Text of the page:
Dale Earnhardt dies protecting his son at Daytona

For more than two decades, NASCAR's Dale Earnhardt earned his racing stripes as "The Intimidator" for his aggressive approach on the track. But on February 18, 2001, the 7-time series champion employed those same talents to defend his son, Dale Earnhardt Jr., via a benevolent action that would cost him his life. That day, Earnhardt was competing in NASCAR's flagship Daytona 500 and, with a couple of laps remaining, had pushed himself through heavy traffic to grab third place, trailing his son and Michael Waltrip, Dale Jr.'s teammate. Rather than overtake the two, the 49-year-old stayed behind to protect their track positions. But in the final turn of the race, a bump between Earnhardt and Sterling Marlin sent the legend into the wall. For Waltrip and Earnhardt Jr., who finished first and second, respectively, the results were bittersweet once they learned that Dale Sr. died instantly in the crash.

Fans across the country mourned the loss on what was one of NASCAR's darkest days, but nobody took the tragedy harder than Dale Earnhardt Jr. "Having dad was like a cheat sheet," Earnhardt Jr. told ESPN. "Having dad was like knowing all the answers to everything. And I was like, man, I'm going to have to do this without that the rest of my life." After coming to terms with his loss, Earnhardt Jr. did very well for himself, winning 27 races, including two Daytona 500 titles, before he retired in 2017.

Donated ski pole costs Norway a podium finish

When nations competing in the Olympics pit their best athletes against the rest of the world, such pressure is bound to create a few feuds. However, within each sport, a special camaraderie among athletes sometimes trumps patriotism, which was on full display during a women's cross-country skiing event at the 2006 Winter Games in Turin, Italy. During a team relay competition, the Canadians were leading until teammate Sara Renner broke a ski pole, jeopardizing hopes of a win. "That was strange," Renner recalled to National Post. "I had never broken a ski pole before. Or since." But thanks to Bjornar Haakensmoen, Norway's head coach, who quickly handed Renner a spare pole, the Canadians finished second for a silver medal. Norway unfortunately ended up fourth, missing the podium.

Haakensmoen didn't mince any words about his actions, which cost Norway a medal. "This competition, and all competition, it should be a fight," he told ESPN. "It should not be decided by the skis." If anything, it was retribution for Norway ignoring a Swedish competitor in a similar plight as Renner's some years earlier. A grateful Renner gave the coach a bottle of Barolo wine for his generosity. Two months later, Haakensmoen received an even bigger surprise in the form of five tons of maple syrup donated by Canadian fans. "It's sweet and a little unusual," said Haakensmoen, per CBC. "We might have it from time to time, but not five times a day."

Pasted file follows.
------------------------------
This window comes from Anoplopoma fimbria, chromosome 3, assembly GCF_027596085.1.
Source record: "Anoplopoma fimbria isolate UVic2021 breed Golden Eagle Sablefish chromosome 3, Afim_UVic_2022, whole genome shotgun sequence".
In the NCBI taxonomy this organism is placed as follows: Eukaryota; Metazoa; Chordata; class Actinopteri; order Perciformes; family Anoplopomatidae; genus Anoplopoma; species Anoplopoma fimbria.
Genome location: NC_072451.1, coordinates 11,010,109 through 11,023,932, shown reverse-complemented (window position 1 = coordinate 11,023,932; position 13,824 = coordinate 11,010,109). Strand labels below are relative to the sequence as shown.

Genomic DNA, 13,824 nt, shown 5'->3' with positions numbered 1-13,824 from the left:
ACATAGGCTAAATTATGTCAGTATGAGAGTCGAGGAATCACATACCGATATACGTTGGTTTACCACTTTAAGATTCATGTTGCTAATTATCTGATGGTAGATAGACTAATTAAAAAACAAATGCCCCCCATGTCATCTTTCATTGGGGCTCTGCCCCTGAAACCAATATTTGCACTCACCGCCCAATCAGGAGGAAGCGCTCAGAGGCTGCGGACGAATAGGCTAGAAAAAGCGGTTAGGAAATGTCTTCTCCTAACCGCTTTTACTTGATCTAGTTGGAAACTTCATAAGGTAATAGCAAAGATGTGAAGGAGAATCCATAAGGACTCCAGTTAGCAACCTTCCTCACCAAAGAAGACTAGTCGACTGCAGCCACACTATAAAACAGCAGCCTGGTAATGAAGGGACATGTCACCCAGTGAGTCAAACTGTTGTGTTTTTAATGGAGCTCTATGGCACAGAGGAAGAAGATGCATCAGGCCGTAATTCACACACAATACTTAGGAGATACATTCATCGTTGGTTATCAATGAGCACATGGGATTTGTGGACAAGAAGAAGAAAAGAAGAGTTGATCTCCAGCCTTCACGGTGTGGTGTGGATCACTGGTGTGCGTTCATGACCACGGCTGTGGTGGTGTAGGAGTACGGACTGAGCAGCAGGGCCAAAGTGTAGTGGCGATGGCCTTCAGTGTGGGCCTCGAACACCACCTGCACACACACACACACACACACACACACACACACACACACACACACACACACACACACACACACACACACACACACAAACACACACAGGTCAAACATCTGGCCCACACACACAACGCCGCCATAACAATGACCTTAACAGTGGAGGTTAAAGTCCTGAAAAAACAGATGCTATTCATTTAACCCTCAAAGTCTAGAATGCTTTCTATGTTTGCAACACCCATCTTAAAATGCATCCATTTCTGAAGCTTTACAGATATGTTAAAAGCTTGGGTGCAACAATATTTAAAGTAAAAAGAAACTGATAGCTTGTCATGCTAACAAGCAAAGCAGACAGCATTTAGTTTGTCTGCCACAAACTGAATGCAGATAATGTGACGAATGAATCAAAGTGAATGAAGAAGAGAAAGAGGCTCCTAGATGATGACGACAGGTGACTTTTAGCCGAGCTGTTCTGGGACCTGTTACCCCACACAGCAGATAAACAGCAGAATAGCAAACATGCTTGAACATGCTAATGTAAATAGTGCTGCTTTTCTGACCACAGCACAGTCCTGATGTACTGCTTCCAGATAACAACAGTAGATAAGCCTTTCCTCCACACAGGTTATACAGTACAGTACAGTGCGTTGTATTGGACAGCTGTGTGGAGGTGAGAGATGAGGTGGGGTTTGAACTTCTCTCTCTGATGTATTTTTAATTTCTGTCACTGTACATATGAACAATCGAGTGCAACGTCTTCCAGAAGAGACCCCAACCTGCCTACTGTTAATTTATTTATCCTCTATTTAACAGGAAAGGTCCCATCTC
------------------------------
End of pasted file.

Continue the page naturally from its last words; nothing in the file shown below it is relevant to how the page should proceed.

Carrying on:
Athlete sends his medal back to disqualified runner

Some victories are easier to swallow than others. A win based solely on ability is worth celebrating, although success based on technicality isn't so easily embraced. That's what faced U.S. sprinter Shawn Crawford, who fell short of a medal by finishing fourth in the men's 200-meter dash at the 2008 Beijing Olympics. But fate intervened when officials disqualified second- and third-place finishers Churandy Martina and Wallace Spearmon for stepping out of their lanes during the race, won by Jamaica's Usain Bolt. As a result, Shawn Crawford found a silver medal, which he could have kept for bragging rights. Instead, while at a track meet in Switzerland a year later, Crawford placed the medal in a box, which he left for Martina at a hotel where he was staying. He added a note that read: "You ran a silver-medal race and deserve this medal."

It was Crawford's way of righting what he felt was an injustice to his Netherland Antilles opponent, who had previously failed to overturn the ruling in an appeal. "I'm like, if a guy is 10 meters in front of me, I don't care if he stayed in the middle of his lane," Crawford told the Associated Press. "He was going to beat me anyway. He didn't impede in anybody's race." In 2013, Crawford became front-page news again after U.S. officials banned the athlete from competition for two years after failing to comply with dope-testing requests.

Kenyan runner wins after a competitor shows him the way